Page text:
Alison Faison

From generation to generation: ancestors, us, and our kids

This morning I drank coffee, ate breakfast, and lit candles: twelve connected in a circle, the 4th candle on the menorah, and the four Advent candles on the angel chimes. It is Winter Solstice, also known as the Longest Night. Tonight we will celebrate a long night transition which generations of our ancestors have experienced. We share the Advent theme of “From Generation to Generation” with A Sanctified Art and countless churches across the United States. How do we remember the good that our ancestors fostered while doing good now, and encouraging a sustainable future for our children? This afternoon we will make lunches for over a thousand people to receive on Christmas Eve. Then we will sing together by candlelight in the chapel. How do these spiritual practices relate to sustainability, stewardship, and Seven Generation Thinking?

While reading Traci Smith’s Treasure Box Tuesday email, I clicked on her recommendation of an article about Seven Generation Thinking. I found an article written by Charlotte Akers from October 13, 2022. I like how Smith relays that “Seven Generation Thinking is common to a number of world belief systems.” Akers pinpoints the Seven Generation Philosophy of the Haudenosaunee (Iroquis) people that claims “the decisions we make today should result in a sustainable world seven generations into the future.”  

We know that we are a consumer culture, even in our approach to church. Short-term gains are in our minds which could exclude thoughts about the future consequences of our action or inaction. God of the Old and New Testaments shows us the long view about how we, the children of God, are to be in the world. Doing incremental spiritual practices that encourage patience, questioning, discernment, listening, forgiving, and praying can open and quiet our minds so that we can make good sound choices. We can also be more present for our children, senior adults, and neighbors.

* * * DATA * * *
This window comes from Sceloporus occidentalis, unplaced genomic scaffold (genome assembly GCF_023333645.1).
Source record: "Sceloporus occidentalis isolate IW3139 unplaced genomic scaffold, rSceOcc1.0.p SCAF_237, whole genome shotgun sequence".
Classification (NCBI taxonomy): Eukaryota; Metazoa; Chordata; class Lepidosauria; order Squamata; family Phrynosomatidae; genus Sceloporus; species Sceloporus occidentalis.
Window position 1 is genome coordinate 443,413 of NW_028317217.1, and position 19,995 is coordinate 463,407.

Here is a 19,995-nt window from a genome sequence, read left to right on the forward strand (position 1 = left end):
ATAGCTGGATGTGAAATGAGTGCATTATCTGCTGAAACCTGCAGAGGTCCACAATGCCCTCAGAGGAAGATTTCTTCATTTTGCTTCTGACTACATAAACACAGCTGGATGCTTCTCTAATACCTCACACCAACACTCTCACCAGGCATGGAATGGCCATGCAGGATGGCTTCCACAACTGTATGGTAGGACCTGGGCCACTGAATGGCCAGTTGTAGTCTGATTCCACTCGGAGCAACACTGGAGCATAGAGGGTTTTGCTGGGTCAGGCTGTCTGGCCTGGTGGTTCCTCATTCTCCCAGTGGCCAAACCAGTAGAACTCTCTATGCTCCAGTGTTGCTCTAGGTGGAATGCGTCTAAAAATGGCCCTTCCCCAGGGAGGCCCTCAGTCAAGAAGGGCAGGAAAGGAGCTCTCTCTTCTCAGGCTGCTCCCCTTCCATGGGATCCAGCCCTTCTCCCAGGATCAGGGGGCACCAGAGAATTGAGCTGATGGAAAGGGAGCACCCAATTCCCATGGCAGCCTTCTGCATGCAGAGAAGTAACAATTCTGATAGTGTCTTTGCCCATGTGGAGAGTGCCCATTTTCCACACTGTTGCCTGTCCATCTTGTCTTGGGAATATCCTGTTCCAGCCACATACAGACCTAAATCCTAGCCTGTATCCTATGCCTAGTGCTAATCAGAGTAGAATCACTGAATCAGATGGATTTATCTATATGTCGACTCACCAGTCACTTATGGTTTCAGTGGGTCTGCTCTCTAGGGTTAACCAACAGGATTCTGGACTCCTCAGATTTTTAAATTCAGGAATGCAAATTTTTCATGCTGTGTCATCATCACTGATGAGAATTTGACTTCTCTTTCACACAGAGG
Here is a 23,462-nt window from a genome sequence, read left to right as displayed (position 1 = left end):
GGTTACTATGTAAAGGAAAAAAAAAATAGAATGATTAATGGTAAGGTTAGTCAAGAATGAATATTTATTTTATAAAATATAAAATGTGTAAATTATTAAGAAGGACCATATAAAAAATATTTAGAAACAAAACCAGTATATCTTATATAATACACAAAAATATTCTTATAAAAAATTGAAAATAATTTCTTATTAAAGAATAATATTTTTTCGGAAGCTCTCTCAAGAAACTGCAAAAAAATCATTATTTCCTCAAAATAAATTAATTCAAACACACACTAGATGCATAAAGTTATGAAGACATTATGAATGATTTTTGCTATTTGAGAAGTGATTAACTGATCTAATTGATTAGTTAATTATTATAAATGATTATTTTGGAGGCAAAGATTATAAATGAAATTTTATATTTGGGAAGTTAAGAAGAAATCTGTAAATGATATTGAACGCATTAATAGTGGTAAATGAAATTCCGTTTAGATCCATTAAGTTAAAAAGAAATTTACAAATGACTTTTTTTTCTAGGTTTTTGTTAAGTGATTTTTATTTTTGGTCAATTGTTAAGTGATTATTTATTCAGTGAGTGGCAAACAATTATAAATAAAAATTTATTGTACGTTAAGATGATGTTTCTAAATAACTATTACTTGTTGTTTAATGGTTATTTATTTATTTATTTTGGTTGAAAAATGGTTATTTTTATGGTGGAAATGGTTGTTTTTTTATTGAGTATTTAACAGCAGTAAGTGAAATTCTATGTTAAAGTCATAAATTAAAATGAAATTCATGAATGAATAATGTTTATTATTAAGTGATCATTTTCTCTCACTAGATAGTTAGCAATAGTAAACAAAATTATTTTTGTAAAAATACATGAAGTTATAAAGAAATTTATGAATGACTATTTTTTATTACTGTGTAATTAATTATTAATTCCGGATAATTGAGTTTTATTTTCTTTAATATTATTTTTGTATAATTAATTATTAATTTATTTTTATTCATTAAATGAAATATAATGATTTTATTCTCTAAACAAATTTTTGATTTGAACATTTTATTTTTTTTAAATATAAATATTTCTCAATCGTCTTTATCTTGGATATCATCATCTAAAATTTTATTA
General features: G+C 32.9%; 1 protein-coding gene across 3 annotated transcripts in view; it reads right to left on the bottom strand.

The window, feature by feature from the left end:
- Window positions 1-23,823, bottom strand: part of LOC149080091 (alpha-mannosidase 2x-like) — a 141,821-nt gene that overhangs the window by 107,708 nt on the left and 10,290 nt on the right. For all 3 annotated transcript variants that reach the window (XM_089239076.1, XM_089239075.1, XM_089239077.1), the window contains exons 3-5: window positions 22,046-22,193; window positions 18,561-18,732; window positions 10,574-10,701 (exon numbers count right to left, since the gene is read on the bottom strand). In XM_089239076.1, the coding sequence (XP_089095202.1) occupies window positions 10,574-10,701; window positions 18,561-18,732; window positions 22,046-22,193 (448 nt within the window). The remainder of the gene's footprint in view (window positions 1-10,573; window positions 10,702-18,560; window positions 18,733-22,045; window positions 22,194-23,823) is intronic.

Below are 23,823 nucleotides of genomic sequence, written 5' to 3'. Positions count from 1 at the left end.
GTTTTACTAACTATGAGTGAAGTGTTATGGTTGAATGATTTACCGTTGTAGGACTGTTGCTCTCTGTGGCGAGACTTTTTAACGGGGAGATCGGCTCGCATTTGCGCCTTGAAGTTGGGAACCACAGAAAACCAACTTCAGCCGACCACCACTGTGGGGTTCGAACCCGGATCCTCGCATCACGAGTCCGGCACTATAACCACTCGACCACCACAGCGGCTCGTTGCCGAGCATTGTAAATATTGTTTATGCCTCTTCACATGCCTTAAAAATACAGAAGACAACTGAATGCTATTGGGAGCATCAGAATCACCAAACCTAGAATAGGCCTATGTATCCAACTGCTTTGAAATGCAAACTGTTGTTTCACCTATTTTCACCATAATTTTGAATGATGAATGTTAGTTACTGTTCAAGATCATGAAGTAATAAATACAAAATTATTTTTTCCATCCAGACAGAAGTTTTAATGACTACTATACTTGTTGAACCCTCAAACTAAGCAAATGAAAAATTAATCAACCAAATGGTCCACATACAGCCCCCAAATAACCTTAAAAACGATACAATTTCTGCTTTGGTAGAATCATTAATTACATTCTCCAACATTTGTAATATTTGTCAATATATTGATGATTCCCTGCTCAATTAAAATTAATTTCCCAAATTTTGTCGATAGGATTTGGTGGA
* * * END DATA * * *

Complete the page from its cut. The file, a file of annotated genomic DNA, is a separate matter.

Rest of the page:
Since I did not have to drive my teens to school today, I was able to spend a few moments doing yoga. During that session, I experienced release and remembering, two things necessary to move on from old patterns, advance into growing edges, help body systems flow better, calm the acquisitive mind and heart, and reclaim stillness. When I got to work, an email reminded me to check my year-end investment report. Currently, my family could live simply for one year on retirement savings. I am thankful for that possibility, but also know that I need to work full-time well past age 65. Many people who do not benefit from generational wealth or opportunities for the best-paying jobs (even if qualified) face the fact that they might not get to retire in the way that they want to even if they worked continuously during their adult years. What legacy does that offer the next generation? Charlotte Akers reminds us that Seven Generation Thinking is not just about economic and environmental sustainability, but “all relationships: ecological, cultural, communities, and even our individual wellbeing.” How are we helping to create equitable and just systems that allow all people to access safety, healthcare, and wellbeing?